This patch removes the support for :
 
 ALTER TABLE ONLY constraint_rename_test ADD CONSTRAINT con2 CHECK (b  0);
 
 and uses
 
 ALTER TABLE constraint_rename_test ADD CONSTRAINT con2 CHECK ONLY (b  0);
 
 Is this what we want? Or we would want the earlier support in place for
 backward compatibility as well? We are actually introducing this in 9.2 so
 I guess we can remove this.

I'm not quite following that logic.  I don't think support for the
previous syntax should be removed -- does it cause some serious problem?

 This is a much cleaner implementation and we might not even need the
 changes in pg_dump now because the pg_get_constraintdef can provide the
 info about the ONLY part too. So some cleanup can be done if needed.
 
 I know it's a bit late in the commitfest, but if this patch makes this
 feature more complete, maybe we should consider...
 
 Thoughts?

Personally I don't think we should consider this for 9.2.

-- 
Álvaro Herrera alvhe...@commandprompt.com
The PostgreSQL Company - Command Prompt, Inc.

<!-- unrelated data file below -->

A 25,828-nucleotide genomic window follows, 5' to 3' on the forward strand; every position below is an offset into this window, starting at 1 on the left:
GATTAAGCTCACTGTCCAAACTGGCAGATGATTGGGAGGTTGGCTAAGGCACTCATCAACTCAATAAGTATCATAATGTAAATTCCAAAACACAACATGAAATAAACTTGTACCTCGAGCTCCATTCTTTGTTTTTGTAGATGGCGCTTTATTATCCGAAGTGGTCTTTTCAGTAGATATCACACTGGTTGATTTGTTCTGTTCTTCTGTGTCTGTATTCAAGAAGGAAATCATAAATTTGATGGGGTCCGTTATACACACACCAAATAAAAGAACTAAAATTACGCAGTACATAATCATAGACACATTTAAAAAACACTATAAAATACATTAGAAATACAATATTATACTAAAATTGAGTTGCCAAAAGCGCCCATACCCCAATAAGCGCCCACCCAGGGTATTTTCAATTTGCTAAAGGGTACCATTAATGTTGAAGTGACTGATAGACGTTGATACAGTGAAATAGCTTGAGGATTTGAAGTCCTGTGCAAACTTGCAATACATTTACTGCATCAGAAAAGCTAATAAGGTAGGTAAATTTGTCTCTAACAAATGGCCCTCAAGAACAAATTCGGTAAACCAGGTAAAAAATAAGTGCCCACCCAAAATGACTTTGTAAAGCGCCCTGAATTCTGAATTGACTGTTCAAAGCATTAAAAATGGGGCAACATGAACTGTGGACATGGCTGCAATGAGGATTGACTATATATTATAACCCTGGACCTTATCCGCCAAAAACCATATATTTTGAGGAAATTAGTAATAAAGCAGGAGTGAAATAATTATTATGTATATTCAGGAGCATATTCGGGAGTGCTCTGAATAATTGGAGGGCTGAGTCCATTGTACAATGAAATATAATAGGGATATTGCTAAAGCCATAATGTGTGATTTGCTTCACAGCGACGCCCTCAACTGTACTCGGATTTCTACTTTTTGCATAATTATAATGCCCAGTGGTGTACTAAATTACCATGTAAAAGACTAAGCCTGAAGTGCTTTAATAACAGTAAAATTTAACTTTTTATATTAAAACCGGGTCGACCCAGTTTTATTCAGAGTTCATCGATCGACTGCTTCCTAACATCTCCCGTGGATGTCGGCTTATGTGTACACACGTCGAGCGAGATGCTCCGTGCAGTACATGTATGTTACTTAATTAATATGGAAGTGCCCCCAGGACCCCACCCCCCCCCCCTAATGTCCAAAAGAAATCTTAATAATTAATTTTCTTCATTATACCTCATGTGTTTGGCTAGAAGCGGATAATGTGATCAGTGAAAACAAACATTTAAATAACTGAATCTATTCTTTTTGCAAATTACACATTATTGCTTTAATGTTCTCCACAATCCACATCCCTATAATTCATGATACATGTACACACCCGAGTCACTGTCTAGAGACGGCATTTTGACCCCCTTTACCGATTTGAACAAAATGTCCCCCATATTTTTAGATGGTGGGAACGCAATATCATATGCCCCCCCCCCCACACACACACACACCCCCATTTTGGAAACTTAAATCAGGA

PostgreSQL Replication, Consulting, Custom Development, 24x7 support

-- 
Sent via pgsql-hackers mailing list (pgsql-hackers@postgresql.org)
To make changes to your subscription:
http://www.postgresql.org/mailpref/pgsql-hackers


Re: [HACKERS] how to create a non-inherited CHECK constraint in CREATE TABLE

2012-04-11 Thread Tom Lane
Alvaro Herrera alvhe...@commandprompt.com writes:
 Excerpts from Nikhil Sontakke's message of mié abr 11 15:07:45 -0300 2012:
 This patch removes the support for :
 
 ALTER TABLE ONLY constraint_rename_test ADD CONSTRAINT con2 CHECK (b  0);
 
 and uses
 
 ALTER TABLE constraint_rename_test ADD CONSTRAINT con2 CHECK ONLY (b  0);
 
 I know it's a bit late in the commitfest, but if this patch makes this
 feature more complete, maybe we should consider...

 Personally I don't think we should consider this for 9.2.